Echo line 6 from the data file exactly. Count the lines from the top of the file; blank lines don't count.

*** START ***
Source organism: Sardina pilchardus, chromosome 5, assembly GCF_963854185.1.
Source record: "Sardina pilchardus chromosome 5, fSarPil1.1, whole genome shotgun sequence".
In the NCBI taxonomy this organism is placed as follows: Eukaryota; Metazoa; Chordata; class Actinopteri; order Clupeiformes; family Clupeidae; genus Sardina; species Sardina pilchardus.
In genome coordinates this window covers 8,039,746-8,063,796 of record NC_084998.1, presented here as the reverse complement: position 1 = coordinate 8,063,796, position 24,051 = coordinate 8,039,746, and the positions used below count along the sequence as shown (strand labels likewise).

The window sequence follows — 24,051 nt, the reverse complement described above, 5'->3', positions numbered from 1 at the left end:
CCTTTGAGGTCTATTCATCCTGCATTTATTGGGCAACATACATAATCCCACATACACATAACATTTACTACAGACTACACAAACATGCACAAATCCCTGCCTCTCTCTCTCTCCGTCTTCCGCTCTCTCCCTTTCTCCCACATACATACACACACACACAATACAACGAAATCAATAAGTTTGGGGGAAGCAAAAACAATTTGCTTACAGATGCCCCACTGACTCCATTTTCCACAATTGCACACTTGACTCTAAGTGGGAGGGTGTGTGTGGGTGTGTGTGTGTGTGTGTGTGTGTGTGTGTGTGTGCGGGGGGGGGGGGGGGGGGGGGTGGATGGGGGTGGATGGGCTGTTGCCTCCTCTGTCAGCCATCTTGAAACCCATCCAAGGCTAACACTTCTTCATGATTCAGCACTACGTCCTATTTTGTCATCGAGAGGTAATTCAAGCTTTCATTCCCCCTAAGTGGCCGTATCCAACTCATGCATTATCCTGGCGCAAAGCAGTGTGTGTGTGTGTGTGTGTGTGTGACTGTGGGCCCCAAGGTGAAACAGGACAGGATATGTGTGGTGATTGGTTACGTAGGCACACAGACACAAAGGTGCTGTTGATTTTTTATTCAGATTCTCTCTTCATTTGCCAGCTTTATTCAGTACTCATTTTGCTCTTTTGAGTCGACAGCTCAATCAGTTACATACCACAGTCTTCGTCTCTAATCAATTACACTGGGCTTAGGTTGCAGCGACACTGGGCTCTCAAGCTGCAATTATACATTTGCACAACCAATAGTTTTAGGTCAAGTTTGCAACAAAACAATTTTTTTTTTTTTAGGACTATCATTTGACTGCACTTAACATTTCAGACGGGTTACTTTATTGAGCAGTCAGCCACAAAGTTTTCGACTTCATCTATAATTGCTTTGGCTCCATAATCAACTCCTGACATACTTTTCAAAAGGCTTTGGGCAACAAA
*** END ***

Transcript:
CCTTTGAGGTCTATTCATCCTGCATTTATTGGGCAACATACATAATCCCACATACACATAACATTTACTACAGACTACACAAACATGCACAAATCCCTGCCTCTCTCTCTCTCCGTCTTCCGCTCTCTCCCTTTCTCCCACATACATACACACACACACAATACAACGAAATCAATAAGTTTGGGGGAAGCAAAAACAATTTGCTTACAGATGCCCCACTGACTCCATTTTCCACAATTGCACACTTGACTCTAAGTGGGAGGGTGTGTGTGGGTGTGTGTGTGTGTGTGTGTGTGTGTGTGTGTGTGCGGGGGGGGGGGGGGGGGGGGGTGGATGGGGGTGGATGGGCTGTTGCCTCCTCTGTCAGCCATCTTGAAACCCATCCAAGGCTAACACTTCTTCATGATTCAGCACTACGTCCTATTTTGTCATCGAGAGGTAATTCAAGCTTTCATTCCCCCTAAGTGGCCGTATCCAACTCATGCATTATCCTGGCGCAAAGCAGTGTGTGTGTGTGTGTGTGTGTGTGACTGTGGGCCCCAAGGTGAAACAGGACAGGATATGTGTGGTGATTGGTTACGTAGGCACACAGACACAAAGGTGCTGTTGATTTTTTATTCAGATTCTCTCTTCATTTGCCAGCTTTATTCAGTACTCATTTTGCTCTTTTGAGTCGACAGCTCAATCAGTTACATACCACAGTCTTCGTCTCTAATCAATTACACTGGGCTTAGGTTGCAGCGACACTGGGCTCTCAAGCTGCAATTATACATTTGCACAACCAATAGTTTTAGGTCAAGTTTGCAACAAAACAATTTTTTTTTTTTTAGGACTATCATTTGACTGCACTTAACATTTCAGACGGGTTACTTTATTGAGCAGTCAGCCACAAAGTTTTCGACTTCATCTATAATTGCTTTGGCTCCATAATCAACTCCTGACATACTTTTCAAAAGGCTTTGGGCAACAAA